State interference threatens Galveston’s promise of equitable disaster recovery

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Eight years ago, Galveston was devastated by Hurricane Ike. Four years ago, at the urging of the Texas General Land Office (GLO), the City of Galveston, the Galveston Housing Authority, local civil rights organizations, attorneys representing displaced tenants, Texas Appleseed and our organization diligently negotiated and formally agreed to a plan to replace public housing units destroyed by the hurricane. The solution we came up with is fair, equitable and in the best interests of low income residents and the city of Galveston as a whole.

But now, GLO appears to be preparing to cast aside that 2012 agreement for a new plan that fails to meet the need to provide fair, quality, long-term affordable housing. The state agency has issued a proposal for rebuilding 97 units of Galveston public housing that violates the Fair Housing Conciliation Agreement it committed to honor, and walks away from an historic opportunity to replace the destroyed public housing with something far better.

The basic requirement of the conciliation agreement is the one-for-one replacement of 569 units of public housing that were demolished due to damage from the hurricane. One hundred and forty-four units have been rebuilt in two beautiful, new, mixed income market rate and public housing developments. This leaves 388 units to be rebuilt in order to replace all the units destroyed.

These remaining homes must be rebuilt in “high opportunity neighborhoods,” which is to say in neighborhoods without high levels of poverty and physical blight and which are not racially segregated to people of color. The parties have also agreed that rather than building one or two large apartment developments, the balance of the homes will be constructed as “scattered site housing” to integrate the residents into the neighborhoods. Getting to this agreement took years of back and forth negotiations, federal court rulings and countless public meetings and hearings. The 2012 plan for rebuilding these remaining 388 homes was reached after the U.S. Department of Housing and Urban Development (HUD) and the State of Texas threatened to pull the City’s disaster recovery funding if it did not produce a plan to rebuild the public housing.

GLO and HUD did not sign the 2012 agreement, insisting their role was to see that a local plan was adopted and the local parties cooperate to carry it out. The local parties all agreed, formally adopted and signed the rebuilding plan.

Hence our surprise and consternation when, this June, GLO threw out the carefully crafted terms of the agreement and issued a Request for Proposal (RFP) inviting developers and landlords to apply for millions of dollars in grant funds to rebuild the first 97 units of public housing in the same old manner that the local agreement sought to improve upon. What’s more, GLO offered landlords receiving these grants a totally unnecessary taxpayer funded cash windfall.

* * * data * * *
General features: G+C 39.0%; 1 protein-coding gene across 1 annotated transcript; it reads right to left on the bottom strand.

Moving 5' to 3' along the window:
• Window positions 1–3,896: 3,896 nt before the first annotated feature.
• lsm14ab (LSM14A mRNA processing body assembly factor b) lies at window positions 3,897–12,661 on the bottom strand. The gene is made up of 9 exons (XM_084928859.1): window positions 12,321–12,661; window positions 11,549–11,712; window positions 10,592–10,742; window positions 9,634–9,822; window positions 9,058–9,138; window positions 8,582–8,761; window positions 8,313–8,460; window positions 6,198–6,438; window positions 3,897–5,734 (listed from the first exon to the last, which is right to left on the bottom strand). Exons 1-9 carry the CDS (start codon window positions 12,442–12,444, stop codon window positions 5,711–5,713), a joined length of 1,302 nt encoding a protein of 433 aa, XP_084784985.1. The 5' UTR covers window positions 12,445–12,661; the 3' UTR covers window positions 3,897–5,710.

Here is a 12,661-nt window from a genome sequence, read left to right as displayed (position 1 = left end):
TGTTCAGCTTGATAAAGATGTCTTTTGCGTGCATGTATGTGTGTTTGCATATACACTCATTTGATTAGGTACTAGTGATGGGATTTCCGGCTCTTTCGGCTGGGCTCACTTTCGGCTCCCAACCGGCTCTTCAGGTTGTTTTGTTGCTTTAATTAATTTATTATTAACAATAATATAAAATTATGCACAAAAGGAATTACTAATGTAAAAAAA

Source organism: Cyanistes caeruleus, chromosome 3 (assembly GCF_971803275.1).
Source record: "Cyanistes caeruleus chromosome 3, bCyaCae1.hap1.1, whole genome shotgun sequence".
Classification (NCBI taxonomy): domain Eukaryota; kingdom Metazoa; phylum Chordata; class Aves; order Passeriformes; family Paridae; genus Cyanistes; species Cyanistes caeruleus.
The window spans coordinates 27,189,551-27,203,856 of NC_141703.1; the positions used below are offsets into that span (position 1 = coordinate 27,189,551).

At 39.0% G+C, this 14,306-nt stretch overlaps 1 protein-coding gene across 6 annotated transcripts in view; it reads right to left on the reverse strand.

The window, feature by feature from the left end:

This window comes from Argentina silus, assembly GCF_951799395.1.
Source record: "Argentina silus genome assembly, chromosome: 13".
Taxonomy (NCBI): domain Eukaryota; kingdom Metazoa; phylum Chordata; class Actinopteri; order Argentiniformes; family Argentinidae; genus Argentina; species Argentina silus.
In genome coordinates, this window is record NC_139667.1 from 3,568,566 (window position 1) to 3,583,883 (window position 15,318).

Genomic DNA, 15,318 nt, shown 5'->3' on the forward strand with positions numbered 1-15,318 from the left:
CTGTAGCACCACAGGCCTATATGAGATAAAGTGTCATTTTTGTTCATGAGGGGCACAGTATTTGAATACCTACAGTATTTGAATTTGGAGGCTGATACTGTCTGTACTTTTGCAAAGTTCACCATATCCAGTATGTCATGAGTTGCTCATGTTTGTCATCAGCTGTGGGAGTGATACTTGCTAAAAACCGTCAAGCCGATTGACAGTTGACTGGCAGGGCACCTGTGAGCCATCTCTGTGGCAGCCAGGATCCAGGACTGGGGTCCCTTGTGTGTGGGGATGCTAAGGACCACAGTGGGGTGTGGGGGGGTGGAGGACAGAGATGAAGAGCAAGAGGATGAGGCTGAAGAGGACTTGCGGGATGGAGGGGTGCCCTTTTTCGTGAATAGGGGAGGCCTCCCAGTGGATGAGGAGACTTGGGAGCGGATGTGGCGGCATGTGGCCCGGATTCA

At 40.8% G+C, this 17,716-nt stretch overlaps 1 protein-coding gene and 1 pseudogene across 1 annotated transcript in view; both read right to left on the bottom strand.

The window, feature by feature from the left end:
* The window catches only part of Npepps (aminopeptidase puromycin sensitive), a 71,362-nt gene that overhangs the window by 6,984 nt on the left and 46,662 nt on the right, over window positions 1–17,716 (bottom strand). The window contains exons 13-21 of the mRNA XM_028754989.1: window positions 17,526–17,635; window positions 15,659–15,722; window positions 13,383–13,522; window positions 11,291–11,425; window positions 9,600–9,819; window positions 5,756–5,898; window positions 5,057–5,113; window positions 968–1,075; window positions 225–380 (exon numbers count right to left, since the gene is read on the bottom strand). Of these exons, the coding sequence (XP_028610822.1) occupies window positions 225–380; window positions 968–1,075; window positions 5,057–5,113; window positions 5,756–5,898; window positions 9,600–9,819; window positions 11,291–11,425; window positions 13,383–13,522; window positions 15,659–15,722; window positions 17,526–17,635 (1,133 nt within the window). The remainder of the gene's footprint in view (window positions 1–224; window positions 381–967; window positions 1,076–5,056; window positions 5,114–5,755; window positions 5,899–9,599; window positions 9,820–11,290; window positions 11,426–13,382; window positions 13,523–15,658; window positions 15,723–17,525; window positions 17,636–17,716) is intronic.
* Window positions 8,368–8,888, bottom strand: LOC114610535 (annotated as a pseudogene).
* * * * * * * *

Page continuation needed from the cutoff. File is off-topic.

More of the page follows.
The final 2012 agreement outlined a plan to provide tenants real choices and opportunities to live in better homes. Beyond the mixed income and scattered site housing, the agreement includes:

  • Long-term affordability.
  • Tenant services including outreach to displaced residents, mobility and fair housing counseling, relocation assistance and other funding, opportunities for the tenants to buy their homes over time, and homebuyer trainings, financial education and more.
  • Strict standards for the high quality maintenance and upkeep of the homes.
  • Accessible, energy-efficient, aesthetically compatible, storm-survivable design.

The GLO RFP includes none of these provisions. Instead, GLO has offered only the piecemeal distribution of scattered site housing to up to 12 different private landlords, with only a 15-year affordability period, no tenant services, no homeownership opportunity, and insufficient property maintenance standards.

In summary, GLO is on a path to pay landlords too much money for housing that is not guaranteed to be maintained to the highest standards, to deny worthy low income families the opportunity to buy their homes instead of remaining lifelong renters, to leave low income families to their own devices instead of providing family support services and education to get out of subsidized housing. And, most importantly, GLO asks far too little from the landlord/investors in exchange for taxpayer funded grants and rent subsidies – requiring them to maintain housing for only 15 years instead of a much longer term.

The State is proposing a bad deal for taxpayers, a bad deal for Galveston and a bad deal for the families who need this housing. Why is the Texas General Land Office, the state agency that negotiates and manages land deals and leases for billions in state lands, so ineffective in negotiating a better deal for Texas in this case?